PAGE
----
The high integration density of Monolithic Active Pixel Sensors (MAPS), with silicon sensor and readout electronics implemented in the same device, allows very thin structures with strongly reduced material budget. Thicknesses of O(50um), values at which silicon chips become flexible, are readily used in many applications. In addition, MAPS can be produced in sensors of wafer size by a process known as stitching. This in turn allows to build detector elements that are large enough to cover full tracker half-layers with single bent sensors.
The ALICE ITS3 project is planning to build a new vertex tracker based on truly cylindrical wafer-scale sensors, with <0.05% X0 per layer and as close as 18 mm to the interaction point. R&D on all project aspects (incl. mechanics for bent wafer-scale devices, test beams of bent MAPS, design of stitched sensors) is rapidly progressing with the aim for installation during LHC LS3.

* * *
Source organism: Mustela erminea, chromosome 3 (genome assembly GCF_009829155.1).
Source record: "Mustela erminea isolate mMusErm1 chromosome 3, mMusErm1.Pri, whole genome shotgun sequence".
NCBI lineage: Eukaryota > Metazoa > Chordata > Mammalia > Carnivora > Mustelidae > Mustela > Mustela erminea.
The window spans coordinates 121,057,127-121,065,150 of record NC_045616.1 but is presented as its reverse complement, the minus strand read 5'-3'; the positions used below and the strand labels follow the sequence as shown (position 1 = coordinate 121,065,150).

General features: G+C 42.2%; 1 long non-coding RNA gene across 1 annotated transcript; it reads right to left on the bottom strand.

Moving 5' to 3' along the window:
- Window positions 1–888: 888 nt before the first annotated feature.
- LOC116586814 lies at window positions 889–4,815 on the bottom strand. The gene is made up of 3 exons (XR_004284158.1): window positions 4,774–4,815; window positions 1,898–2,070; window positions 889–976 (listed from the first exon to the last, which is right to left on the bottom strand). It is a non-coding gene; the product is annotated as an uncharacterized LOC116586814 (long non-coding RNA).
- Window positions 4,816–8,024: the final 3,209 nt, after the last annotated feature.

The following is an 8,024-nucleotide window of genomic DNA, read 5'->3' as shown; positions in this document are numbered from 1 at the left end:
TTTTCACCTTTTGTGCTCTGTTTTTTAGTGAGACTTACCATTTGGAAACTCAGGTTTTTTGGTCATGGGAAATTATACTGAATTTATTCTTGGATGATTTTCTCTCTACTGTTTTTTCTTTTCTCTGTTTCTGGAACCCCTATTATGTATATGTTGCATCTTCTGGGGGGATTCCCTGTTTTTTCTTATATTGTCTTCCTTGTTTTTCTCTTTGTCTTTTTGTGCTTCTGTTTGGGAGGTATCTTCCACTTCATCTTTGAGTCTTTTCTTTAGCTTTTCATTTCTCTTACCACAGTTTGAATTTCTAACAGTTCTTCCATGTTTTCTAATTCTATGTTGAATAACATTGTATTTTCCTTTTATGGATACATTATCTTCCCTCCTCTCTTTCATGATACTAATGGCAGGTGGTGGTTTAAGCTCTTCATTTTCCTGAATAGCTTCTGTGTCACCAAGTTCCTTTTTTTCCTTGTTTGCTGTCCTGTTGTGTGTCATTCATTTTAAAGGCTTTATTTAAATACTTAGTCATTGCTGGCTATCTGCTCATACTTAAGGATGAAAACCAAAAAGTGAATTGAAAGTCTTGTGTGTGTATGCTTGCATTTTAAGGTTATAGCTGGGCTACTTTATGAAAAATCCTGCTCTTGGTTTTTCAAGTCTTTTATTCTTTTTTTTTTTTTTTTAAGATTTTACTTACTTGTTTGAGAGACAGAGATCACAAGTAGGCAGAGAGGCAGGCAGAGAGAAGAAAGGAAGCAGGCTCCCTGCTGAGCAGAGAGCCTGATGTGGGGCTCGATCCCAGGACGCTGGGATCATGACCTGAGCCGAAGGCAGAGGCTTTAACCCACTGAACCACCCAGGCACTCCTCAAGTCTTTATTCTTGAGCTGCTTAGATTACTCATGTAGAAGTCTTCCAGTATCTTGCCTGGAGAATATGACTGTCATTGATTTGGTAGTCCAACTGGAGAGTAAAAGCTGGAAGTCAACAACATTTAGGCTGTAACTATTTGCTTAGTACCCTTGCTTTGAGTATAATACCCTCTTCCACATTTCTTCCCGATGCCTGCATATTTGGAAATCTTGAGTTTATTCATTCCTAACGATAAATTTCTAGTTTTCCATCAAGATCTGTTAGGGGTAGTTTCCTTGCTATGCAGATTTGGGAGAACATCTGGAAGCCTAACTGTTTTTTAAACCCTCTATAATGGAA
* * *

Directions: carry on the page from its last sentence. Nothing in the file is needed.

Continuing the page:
This contribution will summarise the project motivation, its R&D schedule, and will show selected highlights of recently accomplished project milestones, including full-scale engineering prototypes with dummy chips and small-scale, fully functional assemblies of functional, bent MAPS.